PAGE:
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UNITED STATES v. ANDREAS

September 17, 1998

UNITED STATES OF AMERICA
v.
MICHAEL D. ANDREAS; MARK E. WHITACRE; TERRANCE S. WILSON, and KAZUTOSHI YAMADA



The opinion of the court was delivered by: BLANCHE M. MANNING

MEMORANDUM AND ORDER

 Defendants Michael D. Andreas and Terrance S. Wilson now move for judgment of acquittal, pursuant to Fed. R. Crim. P. 29. First, they argue there is insufficient evidence to prove they committed an unreasonable restraint of trade in violation of Section 1 of the Sherman Antitrust Act, 15 U.S.C. § 1, as to the sales volume allocation allegation. Next, they contend the court must acquit them since the government has proven, at best, that the defendants participated in smaller and distinct conspiracies instead of the broad lysine conspiracy alleged to exist from June 1992 (beginning with the Mexico City meeting) until June 27, 1995.

 Finally, they argue that they must be acquitted based on a variance or constructive amendment to the indictment, which they contend occurred when the government allegedly introduced evidence outside the scope of the indictment. For the reasons set forth below, the motion to acquit the defendants is denied in its entirety.

 DISCUSSION

 In deciding a motion for judgment of acquittal under Fed. R. Crim. P. 29, the court must construe all evidence in a light most favorable to the government and deny the motion if the court concludes that "any rational trier of fact could find the essential elements of the crime beyond a reasonable doubt." United States v. Cunningham, 108 F.3d 120 (7th Cir. 1997). With this standard in mind, the court addresses the individual arguments for acquittal.

 1. Sufficiency of Evidence for § 1 Violation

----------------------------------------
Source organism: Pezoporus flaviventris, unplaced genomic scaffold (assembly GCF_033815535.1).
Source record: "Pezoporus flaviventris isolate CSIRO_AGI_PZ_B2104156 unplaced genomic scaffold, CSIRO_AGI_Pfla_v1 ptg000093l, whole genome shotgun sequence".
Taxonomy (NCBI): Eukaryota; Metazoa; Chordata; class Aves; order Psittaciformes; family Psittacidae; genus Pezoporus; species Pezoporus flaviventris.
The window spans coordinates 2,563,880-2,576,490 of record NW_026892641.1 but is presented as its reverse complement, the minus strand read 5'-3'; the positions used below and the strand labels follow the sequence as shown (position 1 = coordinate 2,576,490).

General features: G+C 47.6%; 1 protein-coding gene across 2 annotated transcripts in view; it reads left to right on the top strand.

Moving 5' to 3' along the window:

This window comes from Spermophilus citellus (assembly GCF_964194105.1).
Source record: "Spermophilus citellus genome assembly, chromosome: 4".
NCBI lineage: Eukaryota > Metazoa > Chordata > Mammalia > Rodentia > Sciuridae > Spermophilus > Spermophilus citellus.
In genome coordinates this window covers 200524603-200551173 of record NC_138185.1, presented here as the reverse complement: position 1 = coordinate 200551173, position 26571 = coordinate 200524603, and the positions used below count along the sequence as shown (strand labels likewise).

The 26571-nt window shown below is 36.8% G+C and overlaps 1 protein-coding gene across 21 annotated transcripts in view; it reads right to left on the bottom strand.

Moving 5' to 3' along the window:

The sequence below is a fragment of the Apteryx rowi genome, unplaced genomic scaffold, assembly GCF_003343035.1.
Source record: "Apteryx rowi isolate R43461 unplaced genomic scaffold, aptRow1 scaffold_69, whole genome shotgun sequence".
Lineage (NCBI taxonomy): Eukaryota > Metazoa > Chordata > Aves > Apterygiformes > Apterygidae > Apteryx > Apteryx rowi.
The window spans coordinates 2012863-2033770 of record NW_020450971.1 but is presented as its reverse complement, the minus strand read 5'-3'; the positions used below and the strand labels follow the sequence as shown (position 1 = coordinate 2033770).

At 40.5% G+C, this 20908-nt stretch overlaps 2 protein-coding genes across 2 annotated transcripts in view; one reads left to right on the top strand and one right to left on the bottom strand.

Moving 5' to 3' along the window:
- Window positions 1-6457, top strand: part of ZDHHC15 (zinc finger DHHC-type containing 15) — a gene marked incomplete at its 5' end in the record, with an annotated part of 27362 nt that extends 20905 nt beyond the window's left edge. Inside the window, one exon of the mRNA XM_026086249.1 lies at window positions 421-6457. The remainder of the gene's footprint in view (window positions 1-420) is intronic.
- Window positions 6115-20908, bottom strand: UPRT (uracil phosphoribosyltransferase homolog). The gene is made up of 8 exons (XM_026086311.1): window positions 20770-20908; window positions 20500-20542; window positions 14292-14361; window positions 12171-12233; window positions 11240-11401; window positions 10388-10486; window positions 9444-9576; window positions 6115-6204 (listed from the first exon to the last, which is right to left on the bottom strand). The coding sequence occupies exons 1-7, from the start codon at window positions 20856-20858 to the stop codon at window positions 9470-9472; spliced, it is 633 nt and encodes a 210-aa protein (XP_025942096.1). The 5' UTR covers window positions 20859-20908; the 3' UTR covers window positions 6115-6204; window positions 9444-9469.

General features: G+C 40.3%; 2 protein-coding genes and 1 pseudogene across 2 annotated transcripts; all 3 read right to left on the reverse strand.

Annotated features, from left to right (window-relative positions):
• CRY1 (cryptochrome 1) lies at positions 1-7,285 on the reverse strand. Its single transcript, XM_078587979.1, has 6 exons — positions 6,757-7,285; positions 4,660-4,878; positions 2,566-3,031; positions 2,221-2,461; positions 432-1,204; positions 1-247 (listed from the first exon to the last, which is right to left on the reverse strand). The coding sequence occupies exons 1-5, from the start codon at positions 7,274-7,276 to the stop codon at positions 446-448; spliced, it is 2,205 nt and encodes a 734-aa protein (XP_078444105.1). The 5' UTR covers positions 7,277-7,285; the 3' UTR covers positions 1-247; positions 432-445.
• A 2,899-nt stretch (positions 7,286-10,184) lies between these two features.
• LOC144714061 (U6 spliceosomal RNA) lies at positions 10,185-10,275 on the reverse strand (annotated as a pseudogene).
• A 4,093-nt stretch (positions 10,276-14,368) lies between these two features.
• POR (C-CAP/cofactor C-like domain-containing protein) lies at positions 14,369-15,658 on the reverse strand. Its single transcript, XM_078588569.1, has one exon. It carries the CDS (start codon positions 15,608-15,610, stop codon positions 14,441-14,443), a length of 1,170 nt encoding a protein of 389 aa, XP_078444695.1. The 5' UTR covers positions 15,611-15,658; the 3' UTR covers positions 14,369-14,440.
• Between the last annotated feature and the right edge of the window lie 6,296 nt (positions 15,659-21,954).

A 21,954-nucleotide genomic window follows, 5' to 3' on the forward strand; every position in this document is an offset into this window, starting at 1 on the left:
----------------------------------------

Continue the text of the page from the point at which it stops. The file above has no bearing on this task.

The defendants contend that, as a matter of law, they cannot be convicted of effectuating an unreasonable restraint of trade in violation of the Sherman Act. The argument revolves around whether the alleged lysine price-fixing conspiracy is governed by the per se or "Rule of Reason" doctrines governing antitrust violations. The defendants contend that sales volume allocation has never been declared a per se violation of the antitrust laws and therefore is governed by the Rule of Reason. That is, sales volume allocation is not deemed illegal unless the government produces economic evidence that establishes that the alleged sale volume allocation amounts to an unreasonable restraint of the lysine market. See generally State Oil Co. v. Khan, U.S. , 118 S. Ct. 275, 139 L. Ed. 2d 199 (1997).

 The government opposes the motion, arguing that sales volume allocation alleged here constitutes a per se violation because it was committed in furtherance of the alleged price-fixing and therefore became inextricably intertwined. Thus, the government concludes that the two actions went hand-in-hand and should be analyzed as a single per se price-fixing violation. The court agrees and the motion to acquit as to sale volume allocation is denied.

 The Rule of Reason is generally applied to antitrust violations, State Oil Co. v. Khan, U.S. , 118 S. Ct. 275, 139 L. Ed. 2d 199 (1997), and requires the government to prove that a particular practice (such as price-fixing) places an unreasonable restraint on trade surmised by balancing the positive and negative effects the conduct has on the relevant market. Copperweld Corp. v. Independence Tube Corp., 467 U.S. 752, 81 L. Ed. 2d 628, 104 S. Ct. 2731 (1984). Per se violations are the narrow exception to the general rule, in which the alleged misconduct is so unreasonable that it is presumed to violate the Sherman Act and inquiry into its effect on trade is deemed unnecessary. Northwest Pacific R. Co. v. United States, 356 U.S. 1 (1958). A particular course of conduct is not deemed a per se violation unless the courts have had "considerable experience with that type of conduct and application of the rule of reason has inevitably resulted in a finding of anti-competitive effects." Bunko Ramo Corp., 713 F.2d at 1284 citing United States v. Topco Associates, Inc., 405 U.S. at 607-608 (emphasis added). Price-fixing has been deemed a per se violation of the Sherman Act. Khan v. State Oil Co., 93 F.3d 1358 (7th Cir. 1996) vacated and remanded on other grounds, U.S. , 118 S. Ct. 275, 139 L. Ed. 2d 199 (1997).